Hermann’s interlocutor, however, is less sure. Ludwig notes the constancy and ubiquity of antisemitism, and the rising violence against Jews throughout Europe. “A Jew can be a great composer,” Ludwig concedes, “but he can’t not be a Jew. In the end, if it doesn’t catch up on him, it will catch up on his children. Ordinary Jews understand this.”
So begins Tom Stoppard’s latest masterpiece, Leopoldstadt, which originally premiered in London in 2020 and is now being performed at the Longacre Theatre in New York City through Jan. 29. The play chronicles the lives of one Jewish family of Vienna’s fin de siècle bourgeoisie. Spanning the first half of the 20th century, the play presents four generations of a largely assimilated clan as each navigates the tempest of Jewish life in Europe during this catastrophic period. What begins with an argument between two competing visions of the future—Herzl’s Der Judenstaat or the promised land of Austrian high culture—collapses into the urgencies of World War I, the Nazi Anschluss of Austria in 1938, and the aftermath of the Shoah, ending with a eulogy.
The play thus moves from an argument about the possibilities of the Jewish future to an argument about Jews’ responsibilities to their past. Indeed, Stoppard frames the opening act by situating Hermann and Ludwig’s argument about the future just after a monologue from the family’s matriarch as she ruefully meditates upon history. Leafing through family photos, she talks about how she’s begun to forget the names of people in the album.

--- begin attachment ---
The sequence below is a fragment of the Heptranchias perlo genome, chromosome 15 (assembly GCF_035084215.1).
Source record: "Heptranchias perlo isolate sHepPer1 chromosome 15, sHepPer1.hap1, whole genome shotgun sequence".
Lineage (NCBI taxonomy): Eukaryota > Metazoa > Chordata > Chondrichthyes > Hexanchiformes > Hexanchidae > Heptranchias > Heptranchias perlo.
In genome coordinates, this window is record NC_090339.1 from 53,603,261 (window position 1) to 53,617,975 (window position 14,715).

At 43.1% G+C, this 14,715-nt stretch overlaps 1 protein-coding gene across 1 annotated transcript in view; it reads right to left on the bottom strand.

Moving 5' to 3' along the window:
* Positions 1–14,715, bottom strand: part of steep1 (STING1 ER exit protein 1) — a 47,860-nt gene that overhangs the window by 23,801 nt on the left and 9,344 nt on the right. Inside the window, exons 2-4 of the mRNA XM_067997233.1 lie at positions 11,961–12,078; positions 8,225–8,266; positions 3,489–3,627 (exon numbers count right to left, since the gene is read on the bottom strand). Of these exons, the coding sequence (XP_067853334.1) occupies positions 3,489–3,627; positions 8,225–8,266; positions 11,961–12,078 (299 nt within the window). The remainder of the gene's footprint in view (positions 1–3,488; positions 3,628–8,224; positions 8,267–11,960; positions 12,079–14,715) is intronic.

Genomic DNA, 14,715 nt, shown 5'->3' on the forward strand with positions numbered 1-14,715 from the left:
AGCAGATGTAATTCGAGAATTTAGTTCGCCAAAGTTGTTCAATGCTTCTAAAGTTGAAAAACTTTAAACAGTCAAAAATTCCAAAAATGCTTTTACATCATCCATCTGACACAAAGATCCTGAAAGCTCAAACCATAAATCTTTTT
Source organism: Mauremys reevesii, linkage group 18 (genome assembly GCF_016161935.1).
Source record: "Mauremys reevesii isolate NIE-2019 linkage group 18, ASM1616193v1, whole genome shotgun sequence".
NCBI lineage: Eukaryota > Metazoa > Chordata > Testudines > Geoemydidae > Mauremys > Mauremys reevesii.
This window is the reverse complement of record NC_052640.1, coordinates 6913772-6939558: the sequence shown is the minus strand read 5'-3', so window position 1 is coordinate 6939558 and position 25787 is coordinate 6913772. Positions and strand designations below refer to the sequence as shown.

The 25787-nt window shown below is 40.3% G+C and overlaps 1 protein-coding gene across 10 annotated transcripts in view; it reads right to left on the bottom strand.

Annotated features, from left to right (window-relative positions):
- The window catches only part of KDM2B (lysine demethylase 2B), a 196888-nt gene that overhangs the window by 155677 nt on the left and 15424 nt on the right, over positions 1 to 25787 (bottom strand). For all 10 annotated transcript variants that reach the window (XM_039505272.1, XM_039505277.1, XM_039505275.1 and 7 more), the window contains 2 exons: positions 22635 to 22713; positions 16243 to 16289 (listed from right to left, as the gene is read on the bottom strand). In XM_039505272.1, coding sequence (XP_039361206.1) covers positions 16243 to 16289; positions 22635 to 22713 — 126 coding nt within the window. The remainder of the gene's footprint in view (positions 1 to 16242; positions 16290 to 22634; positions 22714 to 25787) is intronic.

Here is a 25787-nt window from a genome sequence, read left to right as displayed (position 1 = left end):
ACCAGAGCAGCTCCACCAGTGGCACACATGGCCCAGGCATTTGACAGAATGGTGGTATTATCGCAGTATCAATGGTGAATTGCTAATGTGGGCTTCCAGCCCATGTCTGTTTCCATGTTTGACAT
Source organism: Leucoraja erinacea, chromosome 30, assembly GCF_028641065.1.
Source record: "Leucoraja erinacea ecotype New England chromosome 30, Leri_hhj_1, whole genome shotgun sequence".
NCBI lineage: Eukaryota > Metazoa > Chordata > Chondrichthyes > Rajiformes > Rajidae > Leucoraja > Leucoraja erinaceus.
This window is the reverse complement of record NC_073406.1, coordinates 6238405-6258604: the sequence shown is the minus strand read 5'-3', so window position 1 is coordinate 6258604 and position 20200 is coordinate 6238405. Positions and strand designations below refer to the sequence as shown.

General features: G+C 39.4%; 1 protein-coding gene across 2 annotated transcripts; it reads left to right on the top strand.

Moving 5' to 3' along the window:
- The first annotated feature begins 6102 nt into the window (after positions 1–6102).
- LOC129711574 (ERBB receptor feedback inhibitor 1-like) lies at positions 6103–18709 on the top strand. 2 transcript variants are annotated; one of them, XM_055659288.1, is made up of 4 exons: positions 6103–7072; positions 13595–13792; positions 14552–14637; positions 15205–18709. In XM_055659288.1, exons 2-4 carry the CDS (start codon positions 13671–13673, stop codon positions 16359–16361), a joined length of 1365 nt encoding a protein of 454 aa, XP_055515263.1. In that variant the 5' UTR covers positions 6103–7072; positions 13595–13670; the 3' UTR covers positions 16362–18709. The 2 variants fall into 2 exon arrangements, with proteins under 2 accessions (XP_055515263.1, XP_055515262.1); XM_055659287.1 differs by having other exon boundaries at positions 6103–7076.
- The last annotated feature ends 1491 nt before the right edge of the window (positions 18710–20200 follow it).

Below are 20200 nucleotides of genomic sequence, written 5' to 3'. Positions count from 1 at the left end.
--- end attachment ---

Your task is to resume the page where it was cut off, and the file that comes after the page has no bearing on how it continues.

I’ve been writing in names that are missing, the ones I know, which is by no means all of them. That’s what happens, you see. First, there’s no need to write who they are, because everyone knows that’s Great-Aunt Sophia or Cousin Rudi, and then only some of us know, and already we’re asking, “Who’s that with Gertrude?” and “I don’t remember this man with the little dog,” and you don’t realize how fast they’re disappearing from being remembered … Here’s a couple waving goodbye from the train, but who are they? No idea! That’s why they’re waving goodbye. It’s like a second death, to lose your name in a family album.
Leopolstadt is Stoppard’s most sustained engagement with his own family’s history of upheaval and erasure at the hands of the Nazis, his effort to write in all the names and tell the story of his family and his people. Stoppard’s work to date has long been concerned with questions of politics and history, whether in The Coast of Utopia, a trilogy dramatizing 19th-century Russia and the period leading up to the emancipation of the country’s 23 million serfs, or in his numerous histories of anti-Soviet resistance during the Cold War, from Dogg’s Hamlet, Cahoot’s Macbeth (1979) to Rock ’n’ Roll (2006).